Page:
What kind of political animals will be making U.S. trade policy in the Trump administration? The tone of the campaign suggests that the president-elect will act like a bull in the China shop, but his bellicose roars may instead presage a subtler strategy; it is also possible that his own business interests will influence the direction of U.S. policy. His abandonment of free trade and other Republican orthodoxies will force members of that party to decide whether to act like principled elephants or obedient sheep, even while Democrats choose between being opportunistic jackasses or stubborn mules. And in deciding where to direct its trade negotiations, the Trump administration may aim not just for big game like the United Kingdom and Japan, but could also have a few black swans in its sights. These might include such surprising partners as India, Taiwan, the Philippines, MERCOSUR, and perhaps even Russia.
“Man is by nature a political animal,” Aristotle told us in Book I of Politics, but precisely what sort of beasts will be making U.S. trade policy in the Trump administration? What do we know — or believe we know — about how the new government will handle trade disputes and negotiations? This note explores where U.S. trade policy may be headed during 2017-2020. It does so more by clarifying the questions and identifying the possibilities than by venturing definitive answers.
The questions are at once more pertinent and more baffling than they have been for any incoming administration in living memory. The political profile of trade policy had declined sharply in the decades that followed the divisive NAFTA ratification debate of 1992-1993, only to come back with a vengeance in 2016. Both Donald Trump and Bernie Sanders put trade skepticism at the top of their campaign themes, appealing to rising concerns over economic decline and the costs of globalization. But as voluble as Trump’s message was on trade, it was light on detail. We know much more about what he opposes than what he will propose. He came out against trade agreements both retrospectively (NAFTA) and prospectively (TPP), deemed the WTO “a disaster,” and threatened to impose tariffs on China and Mexico. Yet apart from a post-election promise to negotiate bilateral trade pacts, and a reiteration of his threat to penalize companies that send their production off-shore, he has thus far offered few specifics on what he would erect in place of the existing network of laws and agreements.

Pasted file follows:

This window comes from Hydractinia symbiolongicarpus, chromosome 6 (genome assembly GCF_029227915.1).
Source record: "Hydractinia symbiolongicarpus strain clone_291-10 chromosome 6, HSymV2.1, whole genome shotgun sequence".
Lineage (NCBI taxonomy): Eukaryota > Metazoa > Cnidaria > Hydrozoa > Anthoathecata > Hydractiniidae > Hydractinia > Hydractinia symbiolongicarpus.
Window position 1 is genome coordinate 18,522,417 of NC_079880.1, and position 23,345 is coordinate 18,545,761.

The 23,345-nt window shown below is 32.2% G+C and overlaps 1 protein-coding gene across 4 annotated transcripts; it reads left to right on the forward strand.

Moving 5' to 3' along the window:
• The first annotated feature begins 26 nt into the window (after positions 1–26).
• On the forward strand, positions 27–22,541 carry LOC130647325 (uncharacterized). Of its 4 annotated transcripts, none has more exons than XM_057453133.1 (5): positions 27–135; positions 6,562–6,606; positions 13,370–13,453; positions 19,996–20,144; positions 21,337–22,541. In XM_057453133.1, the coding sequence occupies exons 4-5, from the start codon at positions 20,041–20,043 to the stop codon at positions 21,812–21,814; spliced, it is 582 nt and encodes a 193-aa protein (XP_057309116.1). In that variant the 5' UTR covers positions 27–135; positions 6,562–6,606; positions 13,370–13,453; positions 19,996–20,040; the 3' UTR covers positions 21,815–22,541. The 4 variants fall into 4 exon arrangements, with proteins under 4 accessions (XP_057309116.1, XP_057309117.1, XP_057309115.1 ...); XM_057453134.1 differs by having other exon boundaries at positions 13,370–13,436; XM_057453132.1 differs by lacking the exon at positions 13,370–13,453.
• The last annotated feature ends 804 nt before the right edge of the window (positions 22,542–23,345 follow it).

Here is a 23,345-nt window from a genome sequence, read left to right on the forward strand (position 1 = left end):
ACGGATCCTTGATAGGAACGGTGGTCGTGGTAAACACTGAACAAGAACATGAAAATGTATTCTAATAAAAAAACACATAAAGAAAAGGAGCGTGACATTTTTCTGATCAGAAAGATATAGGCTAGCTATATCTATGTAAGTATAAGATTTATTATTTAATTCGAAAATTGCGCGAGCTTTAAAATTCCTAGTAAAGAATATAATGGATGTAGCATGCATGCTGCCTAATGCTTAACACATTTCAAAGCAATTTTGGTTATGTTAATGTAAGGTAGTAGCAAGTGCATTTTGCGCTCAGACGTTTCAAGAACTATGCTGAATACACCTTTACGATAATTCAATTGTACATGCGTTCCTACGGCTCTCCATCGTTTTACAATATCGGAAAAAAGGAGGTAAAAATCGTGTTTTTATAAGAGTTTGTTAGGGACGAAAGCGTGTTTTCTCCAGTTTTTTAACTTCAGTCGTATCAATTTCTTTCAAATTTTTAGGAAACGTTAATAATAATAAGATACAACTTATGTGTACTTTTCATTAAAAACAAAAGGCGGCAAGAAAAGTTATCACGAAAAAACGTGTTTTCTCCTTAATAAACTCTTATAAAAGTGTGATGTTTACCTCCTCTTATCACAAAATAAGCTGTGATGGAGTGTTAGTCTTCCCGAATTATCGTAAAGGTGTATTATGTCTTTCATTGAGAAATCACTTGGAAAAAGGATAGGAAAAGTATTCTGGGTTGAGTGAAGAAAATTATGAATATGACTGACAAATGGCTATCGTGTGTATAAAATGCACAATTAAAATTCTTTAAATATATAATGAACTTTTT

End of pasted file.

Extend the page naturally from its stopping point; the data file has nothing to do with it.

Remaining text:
The first question is how Trump and his team will translate the jarring poetry of his campaign rhetoric into the concrete prose of policy. Will he act like a bull in the China shop, rampaging through the trading system, or are his bellicose roars the prelude to a subtler strategy? And how will the two parties Congress respond? Trump’s abandonment of free trade and other Republican orthodoxies will force members of that party to decide whether to act like principled elephants or obedient sheep. His opposition to NAFTA and the TPP will tempt just as many Democrats to be opportunistic jackasses, even if they prefer to be stubborn mules on other issues. Legislators will approach these questions not just with an eye on the 2016 results, but also on the prospects for Democrats to retake Congress in 2018 and for traditional Republicans to retake their party in 2020.
American trading partners must likewise decide how to respond to the new environment. Trump may accelerate both of the trends that have bedeviled the WTO for years, namely the twin proliferation of disputes and discriminatory initiatives, but in quantities and with qualities that could threaten the very fabric of the system. The question also arises as to what countries might be in line to negotiate free trade agreements (FTAs) with the United States. The Trump administration could start by picking over the remains of the TPP and TTIP, eyeing expanded U.S. exports to the Japanese and British markets. There may also be some black swans in its sights, potentially including such surprising partners as India, Taiwan, the Philippines, the MERCOSUR countries, and perhaps even Russia.